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Re: VMS -- Doctrine of Signatures
Maybe this is old news to some but as far as the
associations of the doctrine of signatures go, I recently found a list of
all correspondences between plants and planets, according to Paracelsus; it
is rather tedious to translate here, and I haven't found it on the Internet
yet but if anyone wants it I'll type it out. It gives planetary associations
for about 140 plants.
----- Original Message -----
From: Dana F. Scott <dfscott@xxxxxxxxxxx>
To: Nick Pelling <incoming@xxxxxxxxxxxxxxxxx>
Sent: Sunday, October 07, 2001 1:14 AM
Subject: Re: VMS -- Doctrine of Signatures
> Yes, I believe the DoS was literalistic. I was simply repeating the title
> article. While there seem to be references to the DoS in the VMS, I think
> I am perhaps more interested in finding articles that are relative to the
> which will help dispel any views that its content is somehow completely
> mysterious and foreign to our 'modern' understanding. A great deal of what
> Paracelsus wrote has helped me gain further insight into the VMS. Culpeper
> (post VMS?) may also assist us in further understanding some of the
> Astrological apsects of the VMS. Of course, one needs to be careful and
> just arbitrariliy apply to the VMS what the ancients have written as fact.
> main idea, I think, is that we can learn from these great teachers of the
> I don't know where Paracelsus learned the concept of the DoS, though it
> apparently known to Hippocrates and practiced in China and India.
> Dana Scott
> Recommended Reading:
> "Paracelsus, Selected Writings", edited by Jolande Jacobi, translated by
> Norbert Guterman.
> Bollingen Series XXVIII, Princeton University Press, 1979. ISBN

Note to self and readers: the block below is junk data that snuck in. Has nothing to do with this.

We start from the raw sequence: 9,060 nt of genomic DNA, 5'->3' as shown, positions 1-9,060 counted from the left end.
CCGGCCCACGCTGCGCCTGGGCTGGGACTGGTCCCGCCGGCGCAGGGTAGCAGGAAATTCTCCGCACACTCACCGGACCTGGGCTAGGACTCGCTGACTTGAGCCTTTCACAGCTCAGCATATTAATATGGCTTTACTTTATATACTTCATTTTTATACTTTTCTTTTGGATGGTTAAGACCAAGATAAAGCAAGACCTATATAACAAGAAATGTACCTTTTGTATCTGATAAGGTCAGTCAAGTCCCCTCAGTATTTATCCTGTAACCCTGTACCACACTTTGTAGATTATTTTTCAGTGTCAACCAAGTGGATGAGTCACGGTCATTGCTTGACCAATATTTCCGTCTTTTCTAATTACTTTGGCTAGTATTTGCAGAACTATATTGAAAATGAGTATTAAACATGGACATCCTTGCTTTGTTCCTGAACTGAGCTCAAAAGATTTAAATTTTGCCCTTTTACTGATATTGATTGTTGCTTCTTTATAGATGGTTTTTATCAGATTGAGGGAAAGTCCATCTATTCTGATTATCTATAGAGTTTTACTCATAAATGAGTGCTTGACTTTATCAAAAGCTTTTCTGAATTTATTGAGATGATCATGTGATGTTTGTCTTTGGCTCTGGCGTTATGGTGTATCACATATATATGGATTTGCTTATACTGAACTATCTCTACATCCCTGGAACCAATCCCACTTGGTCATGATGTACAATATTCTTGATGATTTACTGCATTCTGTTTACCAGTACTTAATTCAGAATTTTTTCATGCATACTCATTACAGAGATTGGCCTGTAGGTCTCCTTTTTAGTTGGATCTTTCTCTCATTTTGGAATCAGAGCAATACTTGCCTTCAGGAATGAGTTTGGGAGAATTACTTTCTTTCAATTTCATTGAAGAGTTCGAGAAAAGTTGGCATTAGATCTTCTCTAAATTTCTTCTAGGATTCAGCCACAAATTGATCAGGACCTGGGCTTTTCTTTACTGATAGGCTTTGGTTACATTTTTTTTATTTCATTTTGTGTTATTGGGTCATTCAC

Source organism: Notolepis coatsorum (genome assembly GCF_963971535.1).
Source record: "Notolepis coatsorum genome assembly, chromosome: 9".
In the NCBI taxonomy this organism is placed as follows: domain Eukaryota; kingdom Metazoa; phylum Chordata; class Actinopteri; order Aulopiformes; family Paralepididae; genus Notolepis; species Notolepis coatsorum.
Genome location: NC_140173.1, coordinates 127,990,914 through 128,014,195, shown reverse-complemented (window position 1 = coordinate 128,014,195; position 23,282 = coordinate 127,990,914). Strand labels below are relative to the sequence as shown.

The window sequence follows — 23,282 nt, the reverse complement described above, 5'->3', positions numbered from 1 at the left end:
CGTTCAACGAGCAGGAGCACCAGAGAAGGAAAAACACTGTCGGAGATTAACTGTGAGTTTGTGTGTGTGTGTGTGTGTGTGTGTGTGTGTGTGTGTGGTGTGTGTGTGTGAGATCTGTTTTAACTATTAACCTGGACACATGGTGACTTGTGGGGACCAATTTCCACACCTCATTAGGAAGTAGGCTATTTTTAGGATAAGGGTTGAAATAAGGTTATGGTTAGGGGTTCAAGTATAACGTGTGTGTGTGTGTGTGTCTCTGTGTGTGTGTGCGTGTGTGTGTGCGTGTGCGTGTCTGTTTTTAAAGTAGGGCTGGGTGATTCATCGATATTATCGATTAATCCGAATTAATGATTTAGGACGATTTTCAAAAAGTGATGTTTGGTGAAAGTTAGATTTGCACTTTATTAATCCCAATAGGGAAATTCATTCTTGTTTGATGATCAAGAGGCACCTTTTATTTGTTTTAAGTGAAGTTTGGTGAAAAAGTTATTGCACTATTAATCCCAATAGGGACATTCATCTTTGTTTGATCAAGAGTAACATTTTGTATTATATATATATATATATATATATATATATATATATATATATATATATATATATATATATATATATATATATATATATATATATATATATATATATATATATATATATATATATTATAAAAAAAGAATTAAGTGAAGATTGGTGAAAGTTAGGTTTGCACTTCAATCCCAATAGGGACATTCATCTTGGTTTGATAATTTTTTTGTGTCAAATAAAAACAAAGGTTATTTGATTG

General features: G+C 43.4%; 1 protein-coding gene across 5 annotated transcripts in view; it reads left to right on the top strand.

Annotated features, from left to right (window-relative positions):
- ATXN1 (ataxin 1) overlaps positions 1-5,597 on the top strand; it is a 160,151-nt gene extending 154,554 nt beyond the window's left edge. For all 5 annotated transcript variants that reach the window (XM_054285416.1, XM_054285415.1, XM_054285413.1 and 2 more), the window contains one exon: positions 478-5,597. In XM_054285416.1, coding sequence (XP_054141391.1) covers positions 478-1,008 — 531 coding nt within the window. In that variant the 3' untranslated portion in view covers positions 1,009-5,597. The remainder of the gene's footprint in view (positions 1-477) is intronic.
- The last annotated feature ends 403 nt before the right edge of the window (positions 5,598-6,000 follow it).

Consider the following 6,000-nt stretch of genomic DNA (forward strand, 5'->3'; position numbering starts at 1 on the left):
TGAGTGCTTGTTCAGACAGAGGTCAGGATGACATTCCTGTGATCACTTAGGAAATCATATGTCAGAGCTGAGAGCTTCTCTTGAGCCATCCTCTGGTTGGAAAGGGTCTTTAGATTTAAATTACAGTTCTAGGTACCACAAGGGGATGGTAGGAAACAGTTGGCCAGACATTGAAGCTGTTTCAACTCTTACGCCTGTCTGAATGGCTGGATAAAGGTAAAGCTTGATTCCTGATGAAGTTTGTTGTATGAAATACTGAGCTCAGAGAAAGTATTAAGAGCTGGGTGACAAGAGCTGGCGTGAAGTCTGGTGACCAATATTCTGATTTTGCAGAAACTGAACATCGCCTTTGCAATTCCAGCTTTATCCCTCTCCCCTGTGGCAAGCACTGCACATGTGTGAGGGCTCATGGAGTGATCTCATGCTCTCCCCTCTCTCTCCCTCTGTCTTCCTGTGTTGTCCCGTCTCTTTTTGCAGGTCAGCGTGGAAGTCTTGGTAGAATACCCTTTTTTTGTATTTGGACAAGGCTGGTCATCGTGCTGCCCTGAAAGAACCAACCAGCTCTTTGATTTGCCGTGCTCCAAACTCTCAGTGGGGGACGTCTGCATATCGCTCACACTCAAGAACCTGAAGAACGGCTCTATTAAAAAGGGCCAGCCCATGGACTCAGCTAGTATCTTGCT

> (pbk.), 286 pages.
> Dana Scott
> Nick Pelling wrote:
> > Hi Dana,
> > >Here is a nice article on "The Doctrine of Signatures" that may help
> > >provide some insight into the Nature of the VMS.
> > >
> > >http://www.b-and-t-world-seeds.com/signs.htm
> > Please correct me if I'm wrong, but I thought the Doctrine of Signatures
> > was rather more literalistic than as presented in this article: it's
> > about Culpeper's herbal astrology, and that was basically a populist
> > version of the "London Pharmacopoeia" (first edition 1616, IIRC).
> > AIUI, the DoS was the idea (revived by Paracelsus about 1530 or so, but
> > been dormant for several centuries before that) that plants with a
> > particular visual affinity with a disease were placed on Earth in order
> > that the similarity be recognised by man as a sign that that was the
> > to treat an ailment. Basically, if the cap fits, eat it and be cured.
> > In the case of lungwort, the speckles on the leaves (so the theory goes)
> > are a sign that it should be taken be those with lung problems. And so
> > The lungwort identification in the VMS is a curious (yet probably highly
> > demonstrative) one. The spots are stylised, quite unlike any actual
> > lungwort - as if the plant was being drawn by someone who had only heard
> > (or read) it described (perhaps a town-dweller?), or was drawing to
> > emphasise the spot in a very stylised way.
> > Still, I'm quite comfortable with the idea that the inclusion of
> > could be read as a possible indication that the Doctrine Of Signatures
> > one of the sources of information the VMS contains. Is this what you're
> > saying? :-)
> > I wonder - if Paracelsus is too late for the VMS, does anyone know from
> > what person or source Paracelsus learnt of the Doctrine Of Signatures?
> > Perhaps by tracing this backwards in time, we may be able to tie down
> > provenance of the VMS from yet another direction. :-)
> > Just a thought. :-)
> > Cheers, .....Nick Pelling.....